Scheffler stated, “I always try very calmly and patient on the course.” Scheffler said, “That’s why I don’t celebrate a lot or do anything crazy or get really mad. People have noticed that my efforts to be calm and collected are something that I do. That’s what I want, and I think that’s a positive thing. I don’t want my life to be chaotic in any way. I just want my business to be successful and to be done. That’s it. I think I’ve been successful on that front.
His style of play is often described as bland and boring, but he has been the best player on the PGA Tour for the past 14 months. Scheffler is still true to himself in a sport that can be volatile and where success and confidence are fleeting.
Scheffler may not have the same flair as Woods on the course, Rory McIlroyHe is transparent about it, but he is not an introvert trying keep his private life secret from the rest of world. He just chooses to not share them on social media. According to his close circle, Scheffler is more like a Texas-based live oak with deeply embedded roots that can withstand wind and storms. Scheffler, like the live oak, will not allow himself to drift too far from his center, no matter how famous or chaotic the world is around him.
Scheffler stated, “I haven’t changed just because my friend won a tournament.” Does my buddy get promoted at work and become a completely new person? I think people sometimes see things on TV and expect someone to be different at home. But it’s something I have repeated many times: Nothing has changed because, as I stated, I’m still the exact same person, I’m still married and I’m still my father’s son. [and]I still have the exact same parents. Nothing’s different.”
SCHEFFLER SLIPEDHis victory at Augusta National Golf Club, nearly a year after he was the Masters champion, was his culmination of a meteoric rise on PGA Tour. He wore a 44-long green jacket. It was his fourth win in six starts. Arnold Palmer was also the only player to win four Masters tournaments, including one victory in the Masters.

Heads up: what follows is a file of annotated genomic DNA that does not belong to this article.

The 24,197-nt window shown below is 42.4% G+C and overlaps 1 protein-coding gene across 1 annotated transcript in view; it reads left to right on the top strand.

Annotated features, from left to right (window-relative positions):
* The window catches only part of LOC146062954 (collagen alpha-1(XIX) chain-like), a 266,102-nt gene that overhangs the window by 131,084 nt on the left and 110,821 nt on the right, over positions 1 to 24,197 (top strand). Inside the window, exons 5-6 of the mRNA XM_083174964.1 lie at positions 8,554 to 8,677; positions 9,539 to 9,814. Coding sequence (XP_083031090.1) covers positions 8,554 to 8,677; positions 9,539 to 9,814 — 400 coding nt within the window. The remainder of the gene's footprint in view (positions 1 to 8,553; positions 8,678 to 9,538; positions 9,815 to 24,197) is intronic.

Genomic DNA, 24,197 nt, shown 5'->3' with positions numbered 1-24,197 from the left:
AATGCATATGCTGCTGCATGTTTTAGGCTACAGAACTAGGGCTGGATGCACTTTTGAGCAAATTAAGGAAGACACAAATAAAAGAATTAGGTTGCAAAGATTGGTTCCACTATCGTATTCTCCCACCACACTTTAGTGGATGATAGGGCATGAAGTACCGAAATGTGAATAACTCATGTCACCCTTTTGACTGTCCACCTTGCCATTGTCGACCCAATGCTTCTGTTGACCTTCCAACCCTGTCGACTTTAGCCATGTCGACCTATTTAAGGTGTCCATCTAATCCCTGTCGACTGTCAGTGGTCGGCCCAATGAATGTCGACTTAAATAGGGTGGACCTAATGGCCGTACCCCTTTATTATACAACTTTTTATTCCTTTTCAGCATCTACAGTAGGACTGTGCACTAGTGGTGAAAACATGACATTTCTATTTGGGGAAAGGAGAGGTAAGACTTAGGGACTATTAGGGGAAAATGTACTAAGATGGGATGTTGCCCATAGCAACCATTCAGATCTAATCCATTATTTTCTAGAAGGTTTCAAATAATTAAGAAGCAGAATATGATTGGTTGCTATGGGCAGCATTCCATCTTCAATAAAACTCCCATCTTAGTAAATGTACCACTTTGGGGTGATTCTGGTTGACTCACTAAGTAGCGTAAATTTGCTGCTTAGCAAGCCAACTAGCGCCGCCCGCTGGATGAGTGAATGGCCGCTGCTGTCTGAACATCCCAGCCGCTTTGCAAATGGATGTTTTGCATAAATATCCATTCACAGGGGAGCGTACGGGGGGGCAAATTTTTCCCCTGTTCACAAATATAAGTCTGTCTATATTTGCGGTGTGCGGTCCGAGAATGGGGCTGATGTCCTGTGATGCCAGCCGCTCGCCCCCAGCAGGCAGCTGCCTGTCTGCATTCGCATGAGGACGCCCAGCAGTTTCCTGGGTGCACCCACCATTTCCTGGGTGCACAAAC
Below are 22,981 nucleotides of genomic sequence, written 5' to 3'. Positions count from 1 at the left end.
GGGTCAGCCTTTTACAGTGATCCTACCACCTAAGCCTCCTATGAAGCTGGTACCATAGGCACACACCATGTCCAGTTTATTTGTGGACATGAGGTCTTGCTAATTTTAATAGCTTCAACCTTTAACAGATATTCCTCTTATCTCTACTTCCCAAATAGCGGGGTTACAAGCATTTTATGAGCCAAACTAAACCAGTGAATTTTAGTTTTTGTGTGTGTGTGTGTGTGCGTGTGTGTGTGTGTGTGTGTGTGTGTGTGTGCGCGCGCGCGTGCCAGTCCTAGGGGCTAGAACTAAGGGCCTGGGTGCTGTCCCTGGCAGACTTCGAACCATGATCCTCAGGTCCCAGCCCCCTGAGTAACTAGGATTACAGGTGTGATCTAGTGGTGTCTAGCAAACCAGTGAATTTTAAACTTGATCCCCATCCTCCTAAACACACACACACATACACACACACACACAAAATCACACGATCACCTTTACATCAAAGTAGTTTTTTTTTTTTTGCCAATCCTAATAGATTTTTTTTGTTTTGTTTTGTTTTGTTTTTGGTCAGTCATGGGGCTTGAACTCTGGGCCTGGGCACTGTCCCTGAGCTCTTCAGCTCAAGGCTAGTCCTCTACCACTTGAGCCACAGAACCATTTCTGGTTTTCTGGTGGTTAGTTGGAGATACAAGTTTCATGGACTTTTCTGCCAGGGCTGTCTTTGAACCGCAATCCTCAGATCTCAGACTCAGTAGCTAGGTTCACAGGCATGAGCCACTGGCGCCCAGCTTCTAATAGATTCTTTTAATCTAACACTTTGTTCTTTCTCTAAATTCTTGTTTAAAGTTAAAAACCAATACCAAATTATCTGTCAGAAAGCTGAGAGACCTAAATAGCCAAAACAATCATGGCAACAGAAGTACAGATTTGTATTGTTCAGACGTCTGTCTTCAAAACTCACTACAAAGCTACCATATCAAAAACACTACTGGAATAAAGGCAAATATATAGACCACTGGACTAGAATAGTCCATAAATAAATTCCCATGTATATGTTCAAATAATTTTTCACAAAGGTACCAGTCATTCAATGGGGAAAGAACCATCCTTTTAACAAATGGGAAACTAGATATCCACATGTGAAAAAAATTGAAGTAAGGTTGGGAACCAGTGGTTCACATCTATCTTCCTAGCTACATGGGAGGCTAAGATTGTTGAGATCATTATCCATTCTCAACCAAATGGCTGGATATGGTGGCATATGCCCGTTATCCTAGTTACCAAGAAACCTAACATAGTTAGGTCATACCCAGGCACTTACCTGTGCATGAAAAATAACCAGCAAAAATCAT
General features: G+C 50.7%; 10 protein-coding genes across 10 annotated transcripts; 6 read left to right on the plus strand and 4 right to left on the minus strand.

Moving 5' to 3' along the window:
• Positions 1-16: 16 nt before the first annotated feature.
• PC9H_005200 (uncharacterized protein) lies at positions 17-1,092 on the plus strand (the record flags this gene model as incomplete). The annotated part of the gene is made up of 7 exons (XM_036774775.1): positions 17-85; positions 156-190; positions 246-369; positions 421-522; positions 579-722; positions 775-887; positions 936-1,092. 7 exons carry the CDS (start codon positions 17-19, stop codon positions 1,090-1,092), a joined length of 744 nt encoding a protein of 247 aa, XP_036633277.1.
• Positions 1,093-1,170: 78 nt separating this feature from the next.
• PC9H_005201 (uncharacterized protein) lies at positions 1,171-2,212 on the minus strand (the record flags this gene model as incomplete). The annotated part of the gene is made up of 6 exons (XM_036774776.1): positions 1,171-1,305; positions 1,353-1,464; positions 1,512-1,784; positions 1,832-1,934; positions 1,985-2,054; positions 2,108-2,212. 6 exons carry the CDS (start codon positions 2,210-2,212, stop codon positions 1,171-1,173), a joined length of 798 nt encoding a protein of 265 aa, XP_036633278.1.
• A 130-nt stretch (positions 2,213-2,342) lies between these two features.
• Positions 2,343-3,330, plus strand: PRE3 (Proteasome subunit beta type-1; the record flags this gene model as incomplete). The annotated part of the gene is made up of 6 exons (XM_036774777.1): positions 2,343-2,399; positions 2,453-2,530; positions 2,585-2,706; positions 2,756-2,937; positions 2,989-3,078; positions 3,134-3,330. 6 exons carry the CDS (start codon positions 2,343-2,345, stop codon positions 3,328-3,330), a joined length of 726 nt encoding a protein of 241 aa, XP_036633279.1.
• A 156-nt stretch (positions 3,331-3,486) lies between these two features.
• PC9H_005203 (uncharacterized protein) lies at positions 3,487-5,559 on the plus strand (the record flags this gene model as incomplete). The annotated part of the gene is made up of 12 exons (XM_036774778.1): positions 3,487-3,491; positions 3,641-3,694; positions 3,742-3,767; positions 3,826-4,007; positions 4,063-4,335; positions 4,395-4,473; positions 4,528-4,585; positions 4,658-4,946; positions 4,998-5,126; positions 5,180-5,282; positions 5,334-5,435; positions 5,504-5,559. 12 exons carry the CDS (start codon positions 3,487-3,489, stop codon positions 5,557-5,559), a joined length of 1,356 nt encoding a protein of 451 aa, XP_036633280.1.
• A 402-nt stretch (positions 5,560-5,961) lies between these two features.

Scheffler doesn’t seem like he is going to slow down anytime soon. Scheffler won two of the nine stroke-play events this season and was in the top 10 in six. He is one of the favourites to win the Masters. He is aiming to be the fourth back-toback Augusta National winner; Nick Faldo (1989-1990), Jack Nicklaus (1965–66) and Woods (2000–022) were the others.
“Obviously, he is a great player, but sometimes the play comes in waves, and you have to ride that wave,” Rickie Fowler said. His wave was a little longer than others, but nothing less than impressive. It’s difficult to find a weakness in his game. [from]You need to have confidence and momentum. All these guys can play but it’s easier to win if you have momentum and confidence.
Scheffler’s life seems so simple right now. But his past reminds Scheffler it won’t be that easy forever. Meredith was there with Scheffler on Sunday last year when the weight of a 3-stroke leader took its toll. Scheffler said he cried like a baby and didn’t believe he was ready for it. His wife confirmed that he was.
Scheffler stated, “I hope it resonated people.” “I like honesty in these settings and that was definitely something I wanted. It was very helpful. It’s always a great thing to be able to share your real life with your spouse. I think that’s one great thing about marriage. You are loved for who you are and not a fake version of yourself. So whenever I can talk truth to her, it’s very special. It has helped me tremendously in that day and in life.
Scheffler knows that no matter what happens at Augusta National Golf Club, Scheffler won’t be the only one there. Smith will be at his side on the range. Scott will be with him on the range to help him analyze every shot. Van Biezen will be there to stretch him and get him ready for next round. Meredith and his sisters, as well as his parents, will be cheering him on.